Testing Smarter with Mike Bland (Full Interview)

This interview with Mike Bland is part of our series of “Testing Smarter with…” interviews. Our goal with these interviews is to highlight insights and experiences as told by many of the software testing field’s leading thinkers.

Mike Bland aims to produce a culture of transparency, autonomy, and collaboration wherever he goes, in which “Instigators” are inspired and encouraged to make creative use of existing systems to drive improvement throughout an organization. The ultimate goal of such efforts is to make the right thing the easy thing. He’s followed this path since 2005, when he helped drive adoption of automated testing throughout Google as part of the Testing Grouplet, the Test Mercenaries, and the Fixit Grouplet.

Mike Bland

Personal Background

Hexawise: If you could write a letter and send it back in time to yourself when you were first getting into software testing, what advice would you include in it?

Mike: When I first started practicing automated testing and had a lot of success with it, I couldn’t understand why people on my team wouldn’t adopt it despite its “obvious” benefits. One of the biggest things that experience, reading, and reflection has afforded me is the perspective to realize now that different people adopt change differently, at different rates and for different reasons, and that you’ve got to create the space for everyone to adapt accordingly.

As I say in my most recent presentation, “The Rainbow of Death”, metrics and arguments are far from sufficient to inspire action in either the skeptical or the powerless, and the greater challenge is to create the cultural space necessary for lasting change.

Oh, and you’ve got to repeat yourself and say the same thing different ways multiple times—a lot.

Hexawise: What change management lessons did you learn while driving adoption of test automation methods at Google between 2005-2010? Which of those lessons were applicable when you were involved in the recent U.S. federal government effort to bring in talented tech people to bring new ways of working with technology into the government? Which of those lessons were not?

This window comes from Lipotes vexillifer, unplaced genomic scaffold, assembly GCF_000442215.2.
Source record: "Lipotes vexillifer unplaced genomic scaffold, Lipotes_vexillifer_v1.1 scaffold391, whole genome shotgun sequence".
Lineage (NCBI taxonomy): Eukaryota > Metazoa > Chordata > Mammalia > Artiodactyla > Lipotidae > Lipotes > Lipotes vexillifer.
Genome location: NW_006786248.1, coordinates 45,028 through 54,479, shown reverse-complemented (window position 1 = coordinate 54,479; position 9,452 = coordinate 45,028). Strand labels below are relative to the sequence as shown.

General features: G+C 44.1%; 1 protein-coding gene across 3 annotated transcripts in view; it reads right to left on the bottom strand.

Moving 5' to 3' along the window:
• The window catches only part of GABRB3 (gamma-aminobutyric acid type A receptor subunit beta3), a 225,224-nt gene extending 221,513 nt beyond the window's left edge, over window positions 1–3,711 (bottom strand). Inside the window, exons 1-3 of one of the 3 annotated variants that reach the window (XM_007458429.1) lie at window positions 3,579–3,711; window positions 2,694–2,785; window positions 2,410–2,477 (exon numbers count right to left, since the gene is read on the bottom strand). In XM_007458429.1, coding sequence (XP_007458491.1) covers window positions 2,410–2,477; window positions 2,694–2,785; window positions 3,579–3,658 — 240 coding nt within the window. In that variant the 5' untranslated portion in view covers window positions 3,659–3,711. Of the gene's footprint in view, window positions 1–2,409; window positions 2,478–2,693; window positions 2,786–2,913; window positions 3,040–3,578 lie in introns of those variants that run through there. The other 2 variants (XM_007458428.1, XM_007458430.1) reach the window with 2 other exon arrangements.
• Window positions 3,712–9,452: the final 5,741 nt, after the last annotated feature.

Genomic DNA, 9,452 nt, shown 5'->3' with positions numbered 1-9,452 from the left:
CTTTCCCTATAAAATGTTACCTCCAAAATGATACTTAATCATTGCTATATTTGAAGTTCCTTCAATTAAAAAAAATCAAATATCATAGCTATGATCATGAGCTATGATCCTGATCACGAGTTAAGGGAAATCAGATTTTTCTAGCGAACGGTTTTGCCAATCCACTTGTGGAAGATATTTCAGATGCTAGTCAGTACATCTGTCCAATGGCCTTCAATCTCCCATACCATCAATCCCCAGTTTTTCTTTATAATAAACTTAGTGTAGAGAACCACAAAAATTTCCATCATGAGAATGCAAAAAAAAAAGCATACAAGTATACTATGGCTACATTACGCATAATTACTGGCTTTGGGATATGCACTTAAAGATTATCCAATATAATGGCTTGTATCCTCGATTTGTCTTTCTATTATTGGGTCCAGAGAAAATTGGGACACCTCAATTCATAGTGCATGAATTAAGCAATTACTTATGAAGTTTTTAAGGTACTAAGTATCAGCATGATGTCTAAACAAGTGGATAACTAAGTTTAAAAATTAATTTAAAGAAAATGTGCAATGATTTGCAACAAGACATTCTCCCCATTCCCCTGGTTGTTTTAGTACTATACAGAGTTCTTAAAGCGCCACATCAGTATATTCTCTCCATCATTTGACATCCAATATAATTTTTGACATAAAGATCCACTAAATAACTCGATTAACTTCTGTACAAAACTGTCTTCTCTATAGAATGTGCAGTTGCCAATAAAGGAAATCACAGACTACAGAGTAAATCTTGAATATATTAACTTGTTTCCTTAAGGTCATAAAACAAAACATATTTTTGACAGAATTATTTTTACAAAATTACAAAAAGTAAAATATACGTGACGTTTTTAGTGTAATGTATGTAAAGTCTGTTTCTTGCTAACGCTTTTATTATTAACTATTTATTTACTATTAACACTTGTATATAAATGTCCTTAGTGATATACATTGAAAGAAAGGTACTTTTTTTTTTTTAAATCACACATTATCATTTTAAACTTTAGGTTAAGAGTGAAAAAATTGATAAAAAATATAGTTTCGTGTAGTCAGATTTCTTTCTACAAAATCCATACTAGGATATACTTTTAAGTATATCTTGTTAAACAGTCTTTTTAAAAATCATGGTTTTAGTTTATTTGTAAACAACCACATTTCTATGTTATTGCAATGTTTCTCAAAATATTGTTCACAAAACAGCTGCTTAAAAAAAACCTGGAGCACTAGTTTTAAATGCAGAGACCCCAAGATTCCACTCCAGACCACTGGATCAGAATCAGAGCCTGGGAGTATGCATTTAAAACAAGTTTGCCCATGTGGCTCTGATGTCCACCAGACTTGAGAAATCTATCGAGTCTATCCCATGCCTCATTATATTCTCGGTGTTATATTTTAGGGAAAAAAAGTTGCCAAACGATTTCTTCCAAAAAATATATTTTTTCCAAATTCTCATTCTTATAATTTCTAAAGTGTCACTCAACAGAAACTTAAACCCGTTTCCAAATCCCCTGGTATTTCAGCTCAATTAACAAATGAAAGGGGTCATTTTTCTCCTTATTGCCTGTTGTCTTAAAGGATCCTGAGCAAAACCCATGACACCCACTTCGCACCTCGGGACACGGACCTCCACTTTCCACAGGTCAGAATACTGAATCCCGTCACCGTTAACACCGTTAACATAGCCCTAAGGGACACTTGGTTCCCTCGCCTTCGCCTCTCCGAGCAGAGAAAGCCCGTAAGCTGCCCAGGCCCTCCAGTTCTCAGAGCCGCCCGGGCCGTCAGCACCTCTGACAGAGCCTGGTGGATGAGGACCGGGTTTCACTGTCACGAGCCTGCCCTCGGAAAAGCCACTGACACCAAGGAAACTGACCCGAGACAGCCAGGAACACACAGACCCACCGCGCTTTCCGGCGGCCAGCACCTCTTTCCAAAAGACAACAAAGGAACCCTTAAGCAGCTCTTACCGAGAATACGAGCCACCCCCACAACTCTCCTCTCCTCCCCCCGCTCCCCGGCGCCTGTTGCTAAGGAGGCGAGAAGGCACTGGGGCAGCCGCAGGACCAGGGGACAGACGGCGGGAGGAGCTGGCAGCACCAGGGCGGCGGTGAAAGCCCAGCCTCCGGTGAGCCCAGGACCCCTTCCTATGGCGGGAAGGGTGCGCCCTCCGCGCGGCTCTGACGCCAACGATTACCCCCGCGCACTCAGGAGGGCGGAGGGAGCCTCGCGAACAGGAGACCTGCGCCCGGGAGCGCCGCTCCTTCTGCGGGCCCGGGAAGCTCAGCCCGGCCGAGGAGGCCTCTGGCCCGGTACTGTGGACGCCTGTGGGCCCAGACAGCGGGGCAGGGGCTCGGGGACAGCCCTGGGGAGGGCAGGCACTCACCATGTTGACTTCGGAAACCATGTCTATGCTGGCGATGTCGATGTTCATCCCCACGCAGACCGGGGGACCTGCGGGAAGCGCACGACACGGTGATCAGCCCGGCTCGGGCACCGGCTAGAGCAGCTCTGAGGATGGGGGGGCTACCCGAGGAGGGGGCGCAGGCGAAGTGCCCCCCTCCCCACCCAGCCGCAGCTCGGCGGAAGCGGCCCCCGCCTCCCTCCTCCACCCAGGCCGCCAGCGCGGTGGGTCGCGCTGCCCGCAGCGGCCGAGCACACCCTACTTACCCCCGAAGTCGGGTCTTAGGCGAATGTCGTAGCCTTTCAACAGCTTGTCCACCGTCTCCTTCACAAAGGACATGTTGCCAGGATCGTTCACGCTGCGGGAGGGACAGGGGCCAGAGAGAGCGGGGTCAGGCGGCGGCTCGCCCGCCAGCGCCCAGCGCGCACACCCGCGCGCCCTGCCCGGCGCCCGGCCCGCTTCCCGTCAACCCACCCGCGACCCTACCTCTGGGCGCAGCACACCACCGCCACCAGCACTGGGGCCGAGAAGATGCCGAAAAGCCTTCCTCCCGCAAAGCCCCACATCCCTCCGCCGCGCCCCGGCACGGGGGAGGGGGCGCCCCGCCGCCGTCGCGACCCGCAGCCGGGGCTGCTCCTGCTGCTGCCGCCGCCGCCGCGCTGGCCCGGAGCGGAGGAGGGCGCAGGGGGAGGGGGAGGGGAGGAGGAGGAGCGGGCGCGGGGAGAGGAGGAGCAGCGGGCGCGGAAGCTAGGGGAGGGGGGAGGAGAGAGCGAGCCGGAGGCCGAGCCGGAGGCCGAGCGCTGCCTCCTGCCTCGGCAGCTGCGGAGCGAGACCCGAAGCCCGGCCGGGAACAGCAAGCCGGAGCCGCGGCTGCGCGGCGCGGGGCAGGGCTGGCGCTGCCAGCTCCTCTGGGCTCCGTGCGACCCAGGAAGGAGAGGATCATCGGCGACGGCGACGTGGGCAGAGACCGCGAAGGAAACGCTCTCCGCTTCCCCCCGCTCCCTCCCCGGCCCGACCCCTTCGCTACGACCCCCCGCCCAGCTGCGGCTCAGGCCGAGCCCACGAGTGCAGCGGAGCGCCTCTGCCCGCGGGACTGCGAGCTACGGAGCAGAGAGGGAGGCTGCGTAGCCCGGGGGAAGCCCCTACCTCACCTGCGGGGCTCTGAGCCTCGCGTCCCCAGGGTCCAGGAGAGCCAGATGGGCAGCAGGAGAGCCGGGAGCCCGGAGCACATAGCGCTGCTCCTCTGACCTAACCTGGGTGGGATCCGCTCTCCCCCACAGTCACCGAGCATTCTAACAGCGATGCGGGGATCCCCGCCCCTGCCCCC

Mike: The top objective is to make the right thing the easy thing. Once people have the knowledge and power to do the right thing the right way, they won’t require regulation, manipulation, or coercion—doing things any other way will cease to make any sense.

Most of what I learned in terms of specific approaches to supplying the necessary knowledge and power has come from trying different things and seeing what sticks—and I’m still working to make sense of why certain things stuck, years after the fact. The most important insight, as mentioned earlier, is that different people adopt change differently, for different reasons, and as a result of different stimuli. Geoffrey A. Moore’s Crossing the Chasm was the biggest eye-opener in this regard.

Then, years later, when I saw fellow ex-Googler Albert Wong present his “Framework for Helping” to describe his first experience in the U.S. Digital Service, I instantly saw it snapping in place across the chasm, describing how the Innovators and Early Adopters from Moore’s model—who I like to call “Instigators”—need to fulfill an array of functions in order to connect with and empower the Early Majority on the other side of the chasm. Of course, through the filter of my own twisted sense of humor, I thought “Rainbow of Death” might make the model stick in people’s brains a little better.

So these models helped provide context for why the specific things the Testing Grouplet did worked; and how, despite the fact that there were many scattered, parallel efforts underway, they ultimately served to reinforce one another, rather than creating confusion and chaos. Of course, Google’s open communication channels and the Testing Grouplet’s shared vision—that emerged two years into our five year run—helped keep everything aligned. The point being, don’t wait for the clear vision and perfect plan up-front—start doing things and pay attention to what’s working, and why, and develop your plans as you go. That’s just good Agile practice, isn’t it?

And did I mention that you have to reiterate things you’ve already said in different language over and over—like, a lot?

With regard to how this shaped my experience in the U.S. federal government as part of the “tech surge” following the healthcare.gov recovery, the very first thing I realized was that my team had absolutely no discipline around knowledge sharing other than “ask the same question to everyone in Slack that countless others have already asked in Slack chats past, and hope someone remembers which doc in which Google Drive folder will give you a hint of what you really need to do to find out how to ask the right question, and who the right person might be to ask”. I realized that what the Testing Grouplet did was built upon a foundation of company-wide knowledge sharing practices that existed long before we started, and that that was the first problem that needed solving—to get the team’s own act in order—before trying to preach the Agile gospel to the rest of the government.